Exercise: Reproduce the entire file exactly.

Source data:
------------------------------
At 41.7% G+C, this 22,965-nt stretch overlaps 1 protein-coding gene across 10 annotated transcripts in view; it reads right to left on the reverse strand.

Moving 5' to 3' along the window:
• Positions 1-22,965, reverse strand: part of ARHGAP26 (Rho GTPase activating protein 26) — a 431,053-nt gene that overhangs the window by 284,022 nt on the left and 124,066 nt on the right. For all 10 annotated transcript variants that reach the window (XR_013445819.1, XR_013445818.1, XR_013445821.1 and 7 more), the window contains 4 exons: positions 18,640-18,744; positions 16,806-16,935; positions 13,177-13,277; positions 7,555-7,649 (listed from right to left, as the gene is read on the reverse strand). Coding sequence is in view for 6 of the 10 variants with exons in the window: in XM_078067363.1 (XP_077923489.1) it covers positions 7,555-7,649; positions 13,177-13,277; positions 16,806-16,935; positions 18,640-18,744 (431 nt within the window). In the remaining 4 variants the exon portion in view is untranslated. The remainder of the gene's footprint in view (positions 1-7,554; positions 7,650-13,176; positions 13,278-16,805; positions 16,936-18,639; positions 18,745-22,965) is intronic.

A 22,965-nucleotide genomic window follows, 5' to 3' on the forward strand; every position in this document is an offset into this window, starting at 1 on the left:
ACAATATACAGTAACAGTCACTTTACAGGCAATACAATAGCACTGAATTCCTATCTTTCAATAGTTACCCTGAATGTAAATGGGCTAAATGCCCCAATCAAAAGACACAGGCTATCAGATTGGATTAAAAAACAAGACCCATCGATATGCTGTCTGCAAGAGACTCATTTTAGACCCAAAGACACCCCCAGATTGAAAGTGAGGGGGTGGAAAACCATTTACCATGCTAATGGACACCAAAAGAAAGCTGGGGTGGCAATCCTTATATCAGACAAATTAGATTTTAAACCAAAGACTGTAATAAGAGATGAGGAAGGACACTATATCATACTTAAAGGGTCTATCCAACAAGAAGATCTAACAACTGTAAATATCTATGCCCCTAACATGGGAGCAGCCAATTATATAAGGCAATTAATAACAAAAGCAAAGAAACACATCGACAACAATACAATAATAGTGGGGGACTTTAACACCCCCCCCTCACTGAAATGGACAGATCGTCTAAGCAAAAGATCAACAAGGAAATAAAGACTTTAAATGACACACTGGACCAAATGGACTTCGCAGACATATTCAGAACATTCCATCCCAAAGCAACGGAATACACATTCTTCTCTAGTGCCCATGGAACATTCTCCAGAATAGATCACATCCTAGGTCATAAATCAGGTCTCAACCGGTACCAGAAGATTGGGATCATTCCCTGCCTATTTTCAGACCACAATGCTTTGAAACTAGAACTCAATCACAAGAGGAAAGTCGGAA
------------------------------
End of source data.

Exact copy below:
At 41.7% G+C, this 22,965-nt stretch overlaps 1 protein-coding gene across 10 annotated transcripts in view; it reads right to left on the reverse strand.

Moving 5' to 3' along the window:
• Positions 1-22,965, reverse strand: part of ARHGAP26 (Rho GTPase activating protein 26) — a 431,053-nt gene that overhangs the window by 284,022 nt on the left and 124,066 nt on the right. For all 10 annotated transcript variants that reach the window (XR_013445819.1, XR_013445818.1, XR_013445821.1 and 7 more), the window contains 4 exons: positions 18,640-18,744; positions 16,806-16,935; positions 13,177-13,277; positions 7,555-7,649 (listed from right to left, as the gene is read on the reverse strand). Coding sequence is in view for 6 of the 10 variants with exons in the window: in XM_078067363.1 (XP_077923489.1) it covers positions 7,555-7,649; positions 13,177-13,277; positions 16,806-16,935; positions 18,640-18,744 (431 nt within the window). In the remaining 4 variants the exon portion in view is untranslated. The remainder of the gene's footprint in view (positions 1-7,554; positions 7,650-13,176; positions 13,278-16,805; positions 16,936-18,639; positions 18,745-22,965) is intronic.

A 22,965-nucleotide genomic window follows, 5' to 3' on the forward strand; every position in this document is an offset into this window, starting at 1 on the left:
ACAATATACAGTAACAGTCACTTTACAGGCAATACAATAGCACTGAATTCCTATCTTTCAATAGTTACCCTGAATGTAAATGGGCTAAATGCCCCAATCAAAAGACACAGGCTATCAGATTGGATTAAAAAACAAGACCCATCGATATGCTGTCTGCAAGAGACTCATTTTAGACCCAAAGACACCCCCAGATTGAAAGTGAGGGGGTGGAAAACCATTTACCATGCTAATGGACACCAAAAGAAAGCTGGGGTGGCAATCCTTATATCAGACAAATTAGATTTTAAACCAAAGACTGTAATAAGAGATGAGGAAGGACACTATATCATACTTAAAGGGTCTATCCAACAAGAAGATCTAACAACTGTAAATATCTATGCCCCTAACATGGGAGCAGCCAATTATATAAGGCAATTAATAACAAAAGCAAAGAAACACATCGACAACAATACAATAATAGTGGGGGACTTTAACACCCCCCCCTCACTGAAATGGACAGATCGTCTAAGCAAAAGATCAACAAGGAAATAAAGACTTTAAATGACACACTGGACCAAATGGACTTCGCAGACATATTCAGAACATTCCATCCCAAAGCAACGGAATACACATTCTTCTCTAGTGCCCATGGAACATTCTCCAGAATAGATCACATCCTAGGTCATAAATCAGGTCTCAACCGGTACCAGAAGATTGGGATCATTCCCTGCCTATTTTCAGACCACAATGCTTTGAAACTAGAACTCAATCACAAGAGGAAAGTCGGAA